At the turn of the last century, California was home to many fine Impressionist painters whose works rivaled those of Europe.

One painter whose work consistently catches my breath is Hanson Duvall Puthuff, (1875-1972).  Please enjoy this brief history lesson and selection of paintings courtesy of Steven Stern Fine Arts, Beverly Hills, Frederic Stern Gallery, Beverly Hills, William A. Karges Fine Art, Beverly Hills, and Lines and Colors Blog.


Hanson Puthuff was originally from Waverly, Missouri.  He studied at the Art Institute of Chicago and then at the University of Denver Art School.  He arrived in Los Angeles in 1903 and for 23 years worked as a commercial artist. He produced signs and posters for a living, and continued to paint on his own time. Puthuff lived in Eagle Rock, La Crescenta, Corona del Mar and La Cañada.

After 1926, he left commercial art to devote full time to his interest in plein air painting. Puthoff became one of the preeminent California painters working in the Impressionist style, gaining national fame for his unique style of painting the Southern California desert. His work is cataloged in the Smithsonian American Art Museum art inventory.

Puthoff made the time to be part of many fine art organizations. Memberships included being a cofounder of the California Art Club and Laguna Beach Art Association and a regular member of the California Watercolor Society; Painters and Sculptors of Los Angeles; Palette and Chisel Club, Chicago; San Francisco Art Association; Pasadena Society of Artists; Salmagundi Club, New York; and Southern States Art League.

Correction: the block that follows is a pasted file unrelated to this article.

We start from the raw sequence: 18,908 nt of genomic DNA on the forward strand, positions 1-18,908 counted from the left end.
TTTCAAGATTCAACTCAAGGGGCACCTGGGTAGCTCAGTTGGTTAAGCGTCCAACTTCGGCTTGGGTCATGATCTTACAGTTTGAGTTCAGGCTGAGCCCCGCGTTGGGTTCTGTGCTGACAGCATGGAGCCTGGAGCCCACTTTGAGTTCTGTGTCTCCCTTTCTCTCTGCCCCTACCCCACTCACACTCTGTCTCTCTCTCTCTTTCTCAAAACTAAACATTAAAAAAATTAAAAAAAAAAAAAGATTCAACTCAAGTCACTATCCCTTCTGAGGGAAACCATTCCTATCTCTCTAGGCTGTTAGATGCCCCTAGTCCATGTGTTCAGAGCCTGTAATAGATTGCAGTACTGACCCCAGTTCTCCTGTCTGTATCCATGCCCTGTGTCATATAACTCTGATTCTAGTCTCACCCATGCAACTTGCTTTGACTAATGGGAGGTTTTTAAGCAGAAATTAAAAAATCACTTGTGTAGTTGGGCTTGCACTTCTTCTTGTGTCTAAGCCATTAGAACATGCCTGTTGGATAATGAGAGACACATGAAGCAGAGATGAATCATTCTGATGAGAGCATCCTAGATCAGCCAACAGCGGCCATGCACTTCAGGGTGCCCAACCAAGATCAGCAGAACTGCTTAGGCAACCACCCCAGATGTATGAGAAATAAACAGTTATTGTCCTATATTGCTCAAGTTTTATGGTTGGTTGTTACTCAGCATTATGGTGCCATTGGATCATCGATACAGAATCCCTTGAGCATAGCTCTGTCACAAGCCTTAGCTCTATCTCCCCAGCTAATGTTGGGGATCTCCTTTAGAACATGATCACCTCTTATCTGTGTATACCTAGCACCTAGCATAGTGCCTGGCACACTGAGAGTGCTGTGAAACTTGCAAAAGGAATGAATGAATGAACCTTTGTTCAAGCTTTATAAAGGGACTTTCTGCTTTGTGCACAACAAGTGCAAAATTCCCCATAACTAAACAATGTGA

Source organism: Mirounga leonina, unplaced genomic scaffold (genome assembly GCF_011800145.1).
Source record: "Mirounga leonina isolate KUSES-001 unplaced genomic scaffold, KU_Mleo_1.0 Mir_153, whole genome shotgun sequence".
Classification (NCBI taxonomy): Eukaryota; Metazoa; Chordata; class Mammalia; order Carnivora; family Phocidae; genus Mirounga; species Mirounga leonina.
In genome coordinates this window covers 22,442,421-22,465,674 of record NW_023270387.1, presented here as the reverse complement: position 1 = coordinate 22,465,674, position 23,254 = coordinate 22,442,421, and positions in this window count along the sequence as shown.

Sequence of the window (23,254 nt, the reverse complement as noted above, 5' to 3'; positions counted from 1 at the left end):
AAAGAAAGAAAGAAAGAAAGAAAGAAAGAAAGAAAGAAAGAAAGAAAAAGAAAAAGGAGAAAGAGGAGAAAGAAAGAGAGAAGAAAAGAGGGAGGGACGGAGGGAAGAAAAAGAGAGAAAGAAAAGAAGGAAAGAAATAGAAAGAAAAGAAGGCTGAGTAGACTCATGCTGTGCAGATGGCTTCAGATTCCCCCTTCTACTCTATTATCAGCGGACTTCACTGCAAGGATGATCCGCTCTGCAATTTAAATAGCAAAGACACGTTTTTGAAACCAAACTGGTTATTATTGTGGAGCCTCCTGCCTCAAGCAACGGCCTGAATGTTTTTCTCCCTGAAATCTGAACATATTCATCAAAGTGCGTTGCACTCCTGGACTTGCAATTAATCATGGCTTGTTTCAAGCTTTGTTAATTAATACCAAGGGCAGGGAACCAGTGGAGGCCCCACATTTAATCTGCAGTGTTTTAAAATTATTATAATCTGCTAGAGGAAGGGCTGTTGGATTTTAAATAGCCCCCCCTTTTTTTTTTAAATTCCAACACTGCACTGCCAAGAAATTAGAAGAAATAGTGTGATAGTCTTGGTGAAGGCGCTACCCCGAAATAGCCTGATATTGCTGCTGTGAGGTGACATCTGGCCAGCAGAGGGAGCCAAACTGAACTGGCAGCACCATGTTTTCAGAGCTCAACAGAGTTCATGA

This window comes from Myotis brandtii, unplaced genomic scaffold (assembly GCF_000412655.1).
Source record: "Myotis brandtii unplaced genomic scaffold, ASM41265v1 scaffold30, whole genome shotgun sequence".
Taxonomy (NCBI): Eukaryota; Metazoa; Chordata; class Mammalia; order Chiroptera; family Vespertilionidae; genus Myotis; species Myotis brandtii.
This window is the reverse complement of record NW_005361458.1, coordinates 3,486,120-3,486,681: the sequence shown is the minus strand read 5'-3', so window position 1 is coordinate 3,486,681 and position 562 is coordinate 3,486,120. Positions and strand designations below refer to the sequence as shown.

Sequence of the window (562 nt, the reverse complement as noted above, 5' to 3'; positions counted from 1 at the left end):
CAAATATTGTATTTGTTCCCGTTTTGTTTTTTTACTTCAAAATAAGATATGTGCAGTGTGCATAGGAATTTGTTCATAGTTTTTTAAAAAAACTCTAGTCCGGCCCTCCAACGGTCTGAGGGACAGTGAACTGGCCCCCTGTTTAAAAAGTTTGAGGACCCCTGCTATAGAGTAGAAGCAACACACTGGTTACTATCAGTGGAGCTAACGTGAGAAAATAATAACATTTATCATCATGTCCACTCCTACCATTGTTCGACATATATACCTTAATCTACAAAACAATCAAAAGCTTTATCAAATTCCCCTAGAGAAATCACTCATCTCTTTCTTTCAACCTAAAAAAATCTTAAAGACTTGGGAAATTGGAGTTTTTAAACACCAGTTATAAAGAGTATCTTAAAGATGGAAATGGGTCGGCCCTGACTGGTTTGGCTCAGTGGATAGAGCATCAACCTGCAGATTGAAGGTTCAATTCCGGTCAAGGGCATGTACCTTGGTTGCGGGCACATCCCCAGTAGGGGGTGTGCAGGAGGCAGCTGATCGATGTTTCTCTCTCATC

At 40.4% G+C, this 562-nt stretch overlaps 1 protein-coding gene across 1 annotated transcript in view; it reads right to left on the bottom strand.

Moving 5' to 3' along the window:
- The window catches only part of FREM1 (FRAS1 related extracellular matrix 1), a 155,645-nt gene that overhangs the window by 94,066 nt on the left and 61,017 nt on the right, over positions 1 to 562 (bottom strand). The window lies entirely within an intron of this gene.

Exhibitions included the Del Monte Art Gallery, 1908-12; Alaska-Yukon Exposition, Seattle, WA, 1909; Los Angeles County Museum of Art, 1914, 1917, 1929; San Francisco Art Association, 1916; California State Fair, 1930; Biltmore Salon, Los Angeles, 1930-40; Golden Gate International Exposition, San Francisco, 1939.

His work won many awards: Bronze medal, Paris Salon, France, 1914; silver medals, Panama-California Exposition, San Diego, 1915; first prize, California Art Club, 1916; medals, California State Fair, 1918, 1919; first prizes, Laguna Beach Art Association, 1920, 1921; second prize, Southwest Museum, Los Angeles, 1921; medals, Painters of the West, 1925, 1927, 1930; silver medal, Pacific Southwest Exposition, Long Beach, 1928.

I hope this article has inspired you to learn more about this fine plein-air painter and visit the galleries that display his beautiful work.

Art History 101 reviews selected artists from periods of history that continue to influence today’s culture and taste. If you enjoyed this story, please feel free to share on your favorite social media. Comments appreciated! If there is an artist you would like us to feature, please comment below. Thank you for your support! 

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